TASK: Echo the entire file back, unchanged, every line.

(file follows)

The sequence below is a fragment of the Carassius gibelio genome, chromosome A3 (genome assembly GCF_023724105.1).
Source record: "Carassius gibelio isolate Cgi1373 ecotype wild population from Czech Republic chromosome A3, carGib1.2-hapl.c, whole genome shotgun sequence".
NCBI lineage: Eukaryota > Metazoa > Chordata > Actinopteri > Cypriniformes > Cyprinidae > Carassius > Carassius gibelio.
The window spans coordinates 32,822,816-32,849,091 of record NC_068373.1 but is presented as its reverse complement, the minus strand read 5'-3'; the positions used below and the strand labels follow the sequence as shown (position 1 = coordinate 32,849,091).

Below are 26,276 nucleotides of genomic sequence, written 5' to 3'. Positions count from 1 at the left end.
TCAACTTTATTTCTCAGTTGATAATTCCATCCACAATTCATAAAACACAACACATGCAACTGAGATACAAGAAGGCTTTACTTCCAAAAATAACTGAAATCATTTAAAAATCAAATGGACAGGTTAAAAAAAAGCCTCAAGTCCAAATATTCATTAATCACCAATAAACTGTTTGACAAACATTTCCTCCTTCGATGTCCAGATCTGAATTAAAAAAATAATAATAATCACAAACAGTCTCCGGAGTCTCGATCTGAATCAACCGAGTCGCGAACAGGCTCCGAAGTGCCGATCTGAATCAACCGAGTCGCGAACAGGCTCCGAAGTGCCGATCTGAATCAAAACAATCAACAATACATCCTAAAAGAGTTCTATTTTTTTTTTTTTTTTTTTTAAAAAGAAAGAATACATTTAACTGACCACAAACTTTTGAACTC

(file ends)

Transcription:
The sequence below is a fragment of the Carassius gibelio genome, chromosome A3 (genome assembly GCF_023724105.1).
Source record: "Carassius gibelio isolate Cgi1373 ecotype wild population from Czech Republic chromosome A3, carGib1.2-hapl.c, whole genome shotgun sequence".
NCBI lineage: Eukaryota > Metazoa > Chordata > Actinopteri > Cypriniformes > Cyprinidae > Carassius > Carassius gibelio.
The window spans coordinates 32,822,816-32,849,091 of record NC_068373.1 but is presented as its reverse complement, the minus strand read 5'-3'; the positions used below and the strand labels follow the sequence as shown (position 1 = coordinate 32,849,091).

Below are 26,276 nucleotides of genomic sequence, written 5' to 3'. Positions count from 1 at the left end.
TCAACTTTATTTCTCAGTTGATAATTCCATCCACAATTCATAAAACACAACACATGCAACTGAGATACAAGAAGGCTTTACTTCCAAAAATAACTGAAATCATTTAAAAATCAAATGGACAGGTTAAAAAAAAGCCTCAAGTCCAAATATTCATTAATCACCAATAAACTGTTTGACAAACATTTCCTCCTTCGATGTCCAGATCTGAATTAAAAAAATAATAATAATCACAAACAGTCTCCGGAGTCTCGATCTGAATCAACCGAGTCGCGAACAGGCTCCGAAGTGCCGATCTGAATCAACCGAGTCGCGAACAGGCTCCGAAGTGCCGATCTGAATCAAAACAATCAACAATACATCCTAAAAGAGTTCTATTTTTTTTTTTTTTTTTTTTAAAAAGAAAGAATACATTTAACTGACCACAAACTTTTGAACTC